Valley rifts: building peace out of Kenya's tribal conflicts
Date: Tuesday, September 21, 2021
Kenya’s Rift Valley runs from the country’s northern edges in Turkana and down to Nairobi. The region contains 14 counties, over 10 million people, across two hundred thousand square kilometers. Its fertile highlands produce world-renowned tea and its vibrant agriculture sector earns it the title of the country’s ‘breadbasket.’ But it is also a region that experiences complex cycle of violent conflict, dominated by land disputes and political power struggles between tribes. Rosemary Cheptai and Esther Kangogo are two women who have witnessed conflict and helped bring peace.
“We’ve seen violence erupt in 1992, 1997 and 2005. The main conflict here is over land, which has never been fully resolved,” explains Rosemary Cheptai from the valley’s Mount Elgon region.
“A lasting solution to the conflict requires bringing all communities together and finding common ground. At present we have relative peace, but this deteriorates, and we have to repeat our peace building efforts every time. As a mother, I feel so pained because families suffer every five years or ten years. The conflict has led to a loss of lives. Husbands have gone to fight and never returned. It has stopped children from going to school and we have also seen increased rape and defilement of women and girls.”
Cheptai, 50, has been a member of her district’s local peace committee (LPC) since 2009. Her introduction into the LPC initially raised eyebrows due to a patriarchal perception that women are weak with a tendency to “leak secrets.” But Rosemary has offered a fresh perspective to issues of conflict. Rather than leaking the community’s information, she has strengthened it.
“The amount of information I was able to bring to the committee, as a woman, ensured my inclusion. I was able to give early warnings on conflicts because women are often the first to acquire information through word of mouth. The men in the committee valued me because I was able to gather information that enabled the resolution of conflicts before they erupted into full blown violence,” she said.
Rosemary’s work in local peacebuilding made her an opinion leader in her region and she now works for Rural Women’s Peace Link, an NGO that builds capacity of women and communities to de-escalate conflict.
South of Mount Elgon lies Burnt Forest, another area of the Rift Valley where there is a fine line between peace and conflict. While land disputes exist, the area suffers acutely from tribal clashes that emanate from political elections. Esther Kangogo and her family were victims of the violence but she has used the experience to promote peace.
“After the violence, I did not plan for revenge, nor did I hold any hatred. I went on a mission to promote peace because I knew with peace my property would not have been destroyed. I began speaking with women because I knew they could influence the men and the youth inside the family home,” she said.
Often, the simplest message is most effective. Esther advocates at local and national forums and highlights that peace should not be sought as a result of conflict but rather, “before conflicts happen, we need to build peace with our families, our children, and our community. There is a feeling among the men that avoiding conflict is a sign of submission, or a sign of weakness.”
She has been able to bring a human rights-based approach to her community’s conflicts, as she believes it is a lack of knowledge that can lead to violence.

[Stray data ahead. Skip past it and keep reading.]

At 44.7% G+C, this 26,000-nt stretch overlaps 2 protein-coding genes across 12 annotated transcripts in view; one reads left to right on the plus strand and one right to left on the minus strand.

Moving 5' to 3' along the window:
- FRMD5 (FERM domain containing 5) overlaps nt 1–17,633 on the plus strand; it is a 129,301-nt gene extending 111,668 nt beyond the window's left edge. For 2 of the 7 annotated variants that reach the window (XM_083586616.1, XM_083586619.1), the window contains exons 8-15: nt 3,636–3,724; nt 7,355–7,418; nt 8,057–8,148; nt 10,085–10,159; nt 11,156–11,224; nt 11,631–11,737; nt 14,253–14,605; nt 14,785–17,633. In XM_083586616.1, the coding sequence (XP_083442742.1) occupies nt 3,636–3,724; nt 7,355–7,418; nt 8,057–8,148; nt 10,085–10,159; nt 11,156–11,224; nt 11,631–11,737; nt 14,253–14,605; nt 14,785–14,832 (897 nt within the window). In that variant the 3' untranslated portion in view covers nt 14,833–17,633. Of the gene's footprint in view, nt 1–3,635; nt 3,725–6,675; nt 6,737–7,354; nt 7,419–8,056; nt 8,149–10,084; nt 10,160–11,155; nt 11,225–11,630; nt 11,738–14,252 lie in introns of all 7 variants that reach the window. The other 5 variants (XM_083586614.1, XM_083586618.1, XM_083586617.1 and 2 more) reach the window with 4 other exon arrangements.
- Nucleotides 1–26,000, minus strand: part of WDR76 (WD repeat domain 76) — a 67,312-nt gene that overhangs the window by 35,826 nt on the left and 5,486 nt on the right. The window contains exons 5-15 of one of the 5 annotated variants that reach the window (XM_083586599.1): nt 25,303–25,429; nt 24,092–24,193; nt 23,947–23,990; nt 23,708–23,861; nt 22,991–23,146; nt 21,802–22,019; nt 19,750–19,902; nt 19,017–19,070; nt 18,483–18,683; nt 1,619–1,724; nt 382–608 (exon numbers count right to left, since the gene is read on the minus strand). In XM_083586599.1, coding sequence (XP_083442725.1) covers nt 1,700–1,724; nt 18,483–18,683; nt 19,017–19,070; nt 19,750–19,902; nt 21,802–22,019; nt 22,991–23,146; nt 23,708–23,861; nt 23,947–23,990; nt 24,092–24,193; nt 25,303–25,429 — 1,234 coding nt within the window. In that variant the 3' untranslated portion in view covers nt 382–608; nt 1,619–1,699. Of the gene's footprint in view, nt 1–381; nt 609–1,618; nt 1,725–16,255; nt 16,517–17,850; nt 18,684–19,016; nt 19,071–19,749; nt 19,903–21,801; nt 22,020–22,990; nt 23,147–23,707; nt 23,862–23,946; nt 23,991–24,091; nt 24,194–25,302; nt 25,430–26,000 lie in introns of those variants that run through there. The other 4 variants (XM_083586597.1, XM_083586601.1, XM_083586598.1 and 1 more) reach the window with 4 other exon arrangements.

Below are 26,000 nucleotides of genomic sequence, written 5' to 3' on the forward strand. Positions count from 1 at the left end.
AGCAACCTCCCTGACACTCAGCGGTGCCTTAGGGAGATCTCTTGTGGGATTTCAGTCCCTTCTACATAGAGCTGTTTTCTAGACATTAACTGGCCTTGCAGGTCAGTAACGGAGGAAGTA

“Communities need to know their rights. The major problem is the lack of awareness because communities do not have information on the issues. Sometimes, people give up and resort to attacking one another, even killing one another, because they are not aware of what the constitution stipulates on their rights regarding land, life, and other issues. When they are educated, they will know that there are services … bodies that can assist them,” she said.
LPCs were institutionalized in Kenya during the mid-90s following fierce clashes in its volatile northeast region at the Kenya-Somalia border. These structures exist throughout Kenya’s local, county and national administration. They combine traditional and modern conflict resolution mechanisms by maintaining civic participation but infusing state actors and security stakeholders.
LPCs are present across the country and have been gaining traction in neighbouring Somalia and Ethiopia. Milka Chepkirui, from Kenya’s National Steering Committee on Peace and Security, explains how valuable these mechanisms are to peacekeeping in Kenya:
“The LPC structure forms a critical part of the National Conflict Early Warning and Early Response System (NCEWERS). It is a system for collecting information from multiple sources on early warning for early response that relies on modern technology and Geographical Information System (GIS). Information is gathered from across the country and relayed to the Situation Room at the NSC offices”
At the grassroots level, women are typically overlooked in heavily patriarchal communities. But there are many more women like Rosemary and Esther in Kenya who having a meaningful impact on their communities. Data from UN Women Kenya shows that between 2013 – 2018 female participation in peace committees doubled. More needs to be done to combat norms and ensure that women are represented in national and global peace and security conversations.
Rosemary and Esther are members of Rural Women Peace Link (RWPL), a community-led organisation that provides training on peace building at the grassroots level. With the support of the Government of Japan and UN Women, RWPL are strengthening the Women Peace and Security (WPS) agenda in Turkana County to counter communal conflict and pastoral violence fuelled by a competition for resources in Kenya’s Arid and semi-Arid Lands.